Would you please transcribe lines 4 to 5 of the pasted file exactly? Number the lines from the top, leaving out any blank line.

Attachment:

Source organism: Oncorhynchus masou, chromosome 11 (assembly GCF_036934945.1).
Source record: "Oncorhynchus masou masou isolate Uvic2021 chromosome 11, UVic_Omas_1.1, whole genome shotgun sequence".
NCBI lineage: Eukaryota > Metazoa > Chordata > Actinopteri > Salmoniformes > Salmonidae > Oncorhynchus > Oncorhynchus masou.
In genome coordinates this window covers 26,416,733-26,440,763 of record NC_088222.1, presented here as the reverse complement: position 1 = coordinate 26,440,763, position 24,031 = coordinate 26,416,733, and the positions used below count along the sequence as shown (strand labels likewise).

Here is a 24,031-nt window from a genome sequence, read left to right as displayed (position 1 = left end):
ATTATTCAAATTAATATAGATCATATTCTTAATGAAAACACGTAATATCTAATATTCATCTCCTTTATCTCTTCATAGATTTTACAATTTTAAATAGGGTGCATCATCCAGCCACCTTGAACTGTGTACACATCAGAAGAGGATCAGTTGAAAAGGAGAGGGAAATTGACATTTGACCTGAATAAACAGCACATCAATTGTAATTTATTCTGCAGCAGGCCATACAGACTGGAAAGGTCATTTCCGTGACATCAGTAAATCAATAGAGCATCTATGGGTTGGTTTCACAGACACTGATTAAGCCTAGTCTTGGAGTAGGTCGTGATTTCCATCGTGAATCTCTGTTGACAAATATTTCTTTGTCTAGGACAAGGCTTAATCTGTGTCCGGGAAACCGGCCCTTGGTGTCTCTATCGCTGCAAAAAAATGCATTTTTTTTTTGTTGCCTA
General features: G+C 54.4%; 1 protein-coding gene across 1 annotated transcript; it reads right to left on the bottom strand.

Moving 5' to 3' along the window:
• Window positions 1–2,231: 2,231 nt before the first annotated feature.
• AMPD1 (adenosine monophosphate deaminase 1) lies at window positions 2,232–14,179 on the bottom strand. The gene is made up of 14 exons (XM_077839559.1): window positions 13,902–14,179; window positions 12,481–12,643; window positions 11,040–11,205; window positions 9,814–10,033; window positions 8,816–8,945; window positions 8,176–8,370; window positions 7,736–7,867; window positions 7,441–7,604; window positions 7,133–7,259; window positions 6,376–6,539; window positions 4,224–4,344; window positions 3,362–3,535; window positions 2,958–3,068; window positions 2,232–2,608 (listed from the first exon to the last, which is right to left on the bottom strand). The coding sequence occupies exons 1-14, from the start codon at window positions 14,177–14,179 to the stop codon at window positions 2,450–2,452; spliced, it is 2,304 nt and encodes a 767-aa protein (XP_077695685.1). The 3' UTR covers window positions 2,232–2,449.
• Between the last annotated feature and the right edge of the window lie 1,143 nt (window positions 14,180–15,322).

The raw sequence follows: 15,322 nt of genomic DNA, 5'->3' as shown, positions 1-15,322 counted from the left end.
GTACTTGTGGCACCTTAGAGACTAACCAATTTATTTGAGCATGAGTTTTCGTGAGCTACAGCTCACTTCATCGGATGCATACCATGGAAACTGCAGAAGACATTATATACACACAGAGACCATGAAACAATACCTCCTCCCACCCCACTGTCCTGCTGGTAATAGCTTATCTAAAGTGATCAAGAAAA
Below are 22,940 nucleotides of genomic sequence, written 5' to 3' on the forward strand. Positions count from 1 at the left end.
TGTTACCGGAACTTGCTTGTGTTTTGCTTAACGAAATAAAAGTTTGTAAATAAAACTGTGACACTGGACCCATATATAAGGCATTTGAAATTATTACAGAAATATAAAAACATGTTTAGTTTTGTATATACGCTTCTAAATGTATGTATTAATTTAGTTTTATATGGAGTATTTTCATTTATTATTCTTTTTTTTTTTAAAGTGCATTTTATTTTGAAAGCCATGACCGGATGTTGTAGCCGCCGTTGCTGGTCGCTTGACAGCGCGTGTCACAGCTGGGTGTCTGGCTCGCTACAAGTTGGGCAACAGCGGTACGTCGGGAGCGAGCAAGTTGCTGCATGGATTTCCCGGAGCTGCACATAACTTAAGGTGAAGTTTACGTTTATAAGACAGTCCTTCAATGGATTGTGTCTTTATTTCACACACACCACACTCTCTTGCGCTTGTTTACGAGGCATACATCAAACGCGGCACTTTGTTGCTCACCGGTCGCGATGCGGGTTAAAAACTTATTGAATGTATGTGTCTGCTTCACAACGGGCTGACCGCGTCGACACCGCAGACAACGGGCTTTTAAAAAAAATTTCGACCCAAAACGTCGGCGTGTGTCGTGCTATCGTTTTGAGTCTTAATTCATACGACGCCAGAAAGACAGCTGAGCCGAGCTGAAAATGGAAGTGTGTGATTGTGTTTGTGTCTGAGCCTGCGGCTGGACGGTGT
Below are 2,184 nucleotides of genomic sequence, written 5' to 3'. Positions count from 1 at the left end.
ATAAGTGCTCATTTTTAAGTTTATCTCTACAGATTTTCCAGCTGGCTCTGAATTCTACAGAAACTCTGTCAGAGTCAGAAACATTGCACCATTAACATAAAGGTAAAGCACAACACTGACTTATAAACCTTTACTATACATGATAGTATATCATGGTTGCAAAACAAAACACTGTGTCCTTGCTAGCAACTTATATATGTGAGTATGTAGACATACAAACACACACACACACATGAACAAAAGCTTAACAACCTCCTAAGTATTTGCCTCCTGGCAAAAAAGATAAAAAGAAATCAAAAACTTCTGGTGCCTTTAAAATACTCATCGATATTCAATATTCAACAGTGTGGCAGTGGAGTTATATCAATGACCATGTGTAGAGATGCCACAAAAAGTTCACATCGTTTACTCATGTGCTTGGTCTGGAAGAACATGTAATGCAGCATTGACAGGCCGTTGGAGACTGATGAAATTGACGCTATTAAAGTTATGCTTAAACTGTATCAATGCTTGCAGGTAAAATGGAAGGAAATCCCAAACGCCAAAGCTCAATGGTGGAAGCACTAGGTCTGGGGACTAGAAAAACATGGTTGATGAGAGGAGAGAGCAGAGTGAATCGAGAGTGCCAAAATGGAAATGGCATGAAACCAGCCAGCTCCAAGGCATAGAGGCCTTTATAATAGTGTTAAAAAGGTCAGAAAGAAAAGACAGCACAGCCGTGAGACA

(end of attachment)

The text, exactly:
In genome coordinates this window covers 26,416,733-26,440,763 of record NC_088222.1, presented here as the reverse complement: position 1 = coordinate 26,440,763, position 24,031 = coordinate 26,416,733, and the positions used below count along the sequence as shown (strand labels likewise).

Here is a 24,031-nt window from a genome sequence, read left to right as displayed (position 1 = left end):